Just passing through: fungi not part of the gut
Fungus species don’t play a role in healthy human microbiomes. Andrew Masterson reports.
Fungi found in poo samples are very likely to represent visitors to the body rather than permanent residents, research has shown.
Human beings – indeed, all animals – enjoy a symbiotic relationship with a large community of microbes that live in the gut and play crucial roles in digestion. Changes to this community – known as the microbiome – are known to affect health and wellbeing.
To make this finding, a team led by Thomas Auchtung of the Alkek Centre for Metagenomics and Microbiome Research at Baylor College of Medicine in Houston, Texas, US, set about identifying fungi present in 148 stool samples gathered from 100 healthy volunteers.
DNA sequencing revealed that the only fungi present were those found in the mouth, or in food. There were a greater number of fungi than bacterial species in the samples, but the researchers suspected this was a reflection of food diversity rather than the contents of the stable gut microbial population.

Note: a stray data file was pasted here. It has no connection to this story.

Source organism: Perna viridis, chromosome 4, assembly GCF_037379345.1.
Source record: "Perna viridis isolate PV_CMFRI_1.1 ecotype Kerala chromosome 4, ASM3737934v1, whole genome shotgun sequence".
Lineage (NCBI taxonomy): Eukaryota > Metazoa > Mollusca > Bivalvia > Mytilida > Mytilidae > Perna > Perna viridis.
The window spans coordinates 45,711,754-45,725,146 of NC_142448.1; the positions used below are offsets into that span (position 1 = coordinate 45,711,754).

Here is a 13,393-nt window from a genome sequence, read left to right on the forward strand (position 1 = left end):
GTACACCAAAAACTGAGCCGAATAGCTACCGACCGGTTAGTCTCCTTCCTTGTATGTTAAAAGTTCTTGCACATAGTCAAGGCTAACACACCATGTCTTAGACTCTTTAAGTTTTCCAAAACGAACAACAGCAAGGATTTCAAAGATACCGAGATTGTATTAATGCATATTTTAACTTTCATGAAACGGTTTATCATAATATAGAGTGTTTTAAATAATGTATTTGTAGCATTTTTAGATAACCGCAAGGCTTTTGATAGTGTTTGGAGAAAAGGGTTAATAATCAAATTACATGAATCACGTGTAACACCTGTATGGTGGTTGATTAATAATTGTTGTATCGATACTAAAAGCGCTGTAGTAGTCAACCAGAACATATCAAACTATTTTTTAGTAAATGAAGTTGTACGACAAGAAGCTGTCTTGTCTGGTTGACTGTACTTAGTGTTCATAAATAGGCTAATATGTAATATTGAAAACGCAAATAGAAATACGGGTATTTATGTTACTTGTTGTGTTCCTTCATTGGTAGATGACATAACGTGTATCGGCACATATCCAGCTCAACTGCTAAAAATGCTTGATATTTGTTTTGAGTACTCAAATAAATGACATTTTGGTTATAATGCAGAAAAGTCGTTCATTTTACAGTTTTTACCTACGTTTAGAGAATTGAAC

To test this, Auchtung and colleagues recruited four healthy volunteers and asked them to follow a sequence of four specific diets for two days at a time. The diets comprised nuts and dried berries; beans, corn and rice; pasta and marinara sauce; and an egg, sausage and cheese sandwich and peas.
Saliva and stool samples were taken before the diets began, to serve as controls, and then after each set of foods. The results showed only fungi present in saliva or in the foods consumed.
One species of fungus, Candida albicans, which can cause a range of unpleasant infections, was placed in bioreactors that simulate the inside of the gut. In conditions combining oxygen and low bacterial diversity, it flourished, but when the bioreactors were ramped up to replicate healthy gut values, it failed to thrive.
The presence of the fungus in stool samples dropped 100-fold after volunteers were asked to brush their teeth using a fluoride toothpaste after every meal – a strong indication that it travels from the mouth straight through to the exit without pausing to set up house.
Finally, the scientists tested the persistence of one of the most commonly ingested fungus species, Saccharomyces cerevisiae, which is the catalyst for beer and bread fermentation, and also widely used in food processing. Volunteers were put on a diet devoid of the species, and levels in poo dropped to undetectable levels in just two days.
“A lot of fungi don't grow well at body temperature, and the gut can be a very inhospitable place,” says Auchtung, adding that fungi may have dropped out of the human microbiome as a result of evolutionary pressures.